Fruit is an attractive and nutritious addition to any bird feeding station. Many birders are surprised at the different bird species that happily sample fruit at feeders. There are several ways you can feed birds fruit in your yard and enjoy a more diverse flock of feathered guests.
Birds That Eat Fruit
Many different species of birds eat fruit. If the majority of their diet is fruit-based, the birds are considered frugivores, or frugivorous. Other birds adapt their diets seasonally and may eat more fruit in late summer or autumn when fruit is naturally more abundant and easily available. In winter, fruit that is still clinging to trees and bushes can be an easy food source for hardy species that stay in northern regions. The most familiar birds that regularly eat fruit include:
In addition to these fruit-loving birds, other species such as warblers, kinglets, titmice, sparrows, quail, and towhees will occasionally nibble on fruit, especially when other foods may be scarce or fruit is widely available. In tropical habitats, species such as toucans and parrots may have diets almost entirely comprised of fruit.
What Fruits do Birds Eat?
Any fruits that humans eat are also suitable for birds. Birds will also eat a number of fruits that may be unpalatable or toxic to humans. Berries and small fruits, including blueberries, raspberries, currants, blackberries, mulberries, beautyberries, serviceberries, sumac, holly, juniper, and viburnum are especially popular with many birds. Birds also enjoy other fruits such as oranges, plums, apples, grapes, cherries, crabapples, and prickly pear.
Birds may swallow small fruits whole, and any seeds that are defecated could regrow into new plants for future fruit crops. Larger fruits may be pierced, shredded, or torn for birds to reach the flesh. Some birds will sip the juice from watery fruits such as citrus. Birds may eat fruits before they are fully ripe, and many birds will nibble on fruits long after they’ve become overripe, and even fermented. There are even numerous reports of fruit-loving birds gorging on fermented fruits to the point of intoxication!
Feeding Birds Fruit in Your Yard
It is easy to offer both natural and supplemental fruit sources to the birds in your yard. Planting native vines, berry bushes, and fruit trees will ensure an ongoing supply of fruit from year-to-year. Be sure to choose fruit varieties with different ripening seasons to give your birds a lasting food source. Minimize any chemical treatments on the plants, including herbicides, insecticides, and pesticides. If you want some fruit for your own harvests, take steps to protect some bushes or branches from birds’ attention well before the fruit ripens, but leave old and windfall fruits available for birds after the fruit has ripened.See also: How Birds Help Your Garden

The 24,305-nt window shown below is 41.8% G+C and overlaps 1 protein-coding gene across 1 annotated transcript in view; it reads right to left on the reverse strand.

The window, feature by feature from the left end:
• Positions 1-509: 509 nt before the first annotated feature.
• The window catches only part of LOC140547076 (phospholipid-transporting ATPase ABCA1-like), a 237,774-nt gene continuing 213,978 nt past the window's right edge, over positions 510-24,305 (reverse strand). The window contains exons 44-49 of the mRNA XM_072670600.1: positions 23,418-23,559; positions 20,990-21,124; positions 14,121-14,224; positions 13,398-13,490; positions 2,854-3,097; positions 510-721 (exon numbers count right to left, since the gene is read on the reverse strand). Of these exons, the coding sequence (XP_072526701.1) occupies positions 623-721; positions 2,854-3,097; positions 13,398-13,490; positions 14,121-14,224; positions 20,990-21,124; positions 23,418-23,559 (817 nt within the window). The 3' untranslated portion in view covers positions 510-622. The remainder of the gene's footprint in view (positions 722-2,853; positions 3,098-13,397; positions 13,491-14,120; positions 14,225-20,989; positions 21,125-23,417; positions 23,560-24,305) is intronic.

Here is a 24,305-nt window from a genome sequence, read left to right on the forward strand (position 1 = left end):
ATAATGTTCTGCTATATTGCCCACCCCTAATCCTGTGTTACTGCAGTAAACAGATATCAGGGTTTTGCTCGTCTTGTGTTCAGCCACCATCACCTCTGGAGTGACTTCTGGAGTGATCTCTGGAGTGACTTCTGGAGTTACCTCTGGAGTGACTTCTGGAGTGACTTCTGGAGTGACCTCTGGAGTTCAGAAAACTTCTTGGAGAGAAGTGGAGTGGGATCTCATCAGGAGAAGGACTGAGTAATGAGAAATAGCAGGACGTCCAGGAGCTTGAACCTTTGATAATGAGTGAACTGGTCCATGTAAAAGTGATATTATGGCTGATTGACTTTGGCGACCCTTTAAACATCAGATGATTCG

Adding fruit to bird feeding stations can be as simple as adding a few chunks of apple, half an orange, or some raisins to a feeding platform or tray. You can also fill a suet cage with large fruit chunks, or create a decorative string feeder with berries, wedges, and chunks of fruit. Small dried fruits, such as cranberries, raisins, or currants, ought to be soaked or moistened before being offered to birds. Never offer any fruits with candy or chocolate coatings, seasonings, or spices, which do not appeal to birds and could even be toxic or otherwise unhealthy. Fruit rinds with juicy bits still clinging to the skin can even be tossed out for birds to nibble on.
Jelly is another way to feed birds fruit, but it should be done cautiously. While fresh fruit jellies—or simply crushed up fruits—do appeal to birds, jelly brands with a great deal of added sugar, preservatives, and other chemicals are less suitable to birds and should only be offered in limited quantities. Do not offer birds any sugar-free jellies, as they do not have the nutritional composition birds need for adequate energy.
More Tips for Feeding Birds Fruit
As with any bird feeding, the feeders you use for feeding birds fruit need to be kept clean and fresh. Fruit should be discarded before it is moldy in the feeder. Very rotted windfall fruit should be collected and discarded as well. Be aware that other wildlife may happily visit fruit-filled feeders as well, including raccoons, squirrels, and opossums. If you prefer to minimize their visits, do not overfill feeders—or bring feeders in at night so they cannot be accessed instead. Using baffles can also help deter other wildlife from raiding fruit-filled feeders.
Feeding birds fruit can be a great way to increase the visitor diversity at your feeding stations. Just as the birds enjoy the colorful fruits you offer, you will enjoy the colorful birds that take advantage of your fruity hospitality.See also: How to Successfully Squirrel-Proof Your Bird Feedesr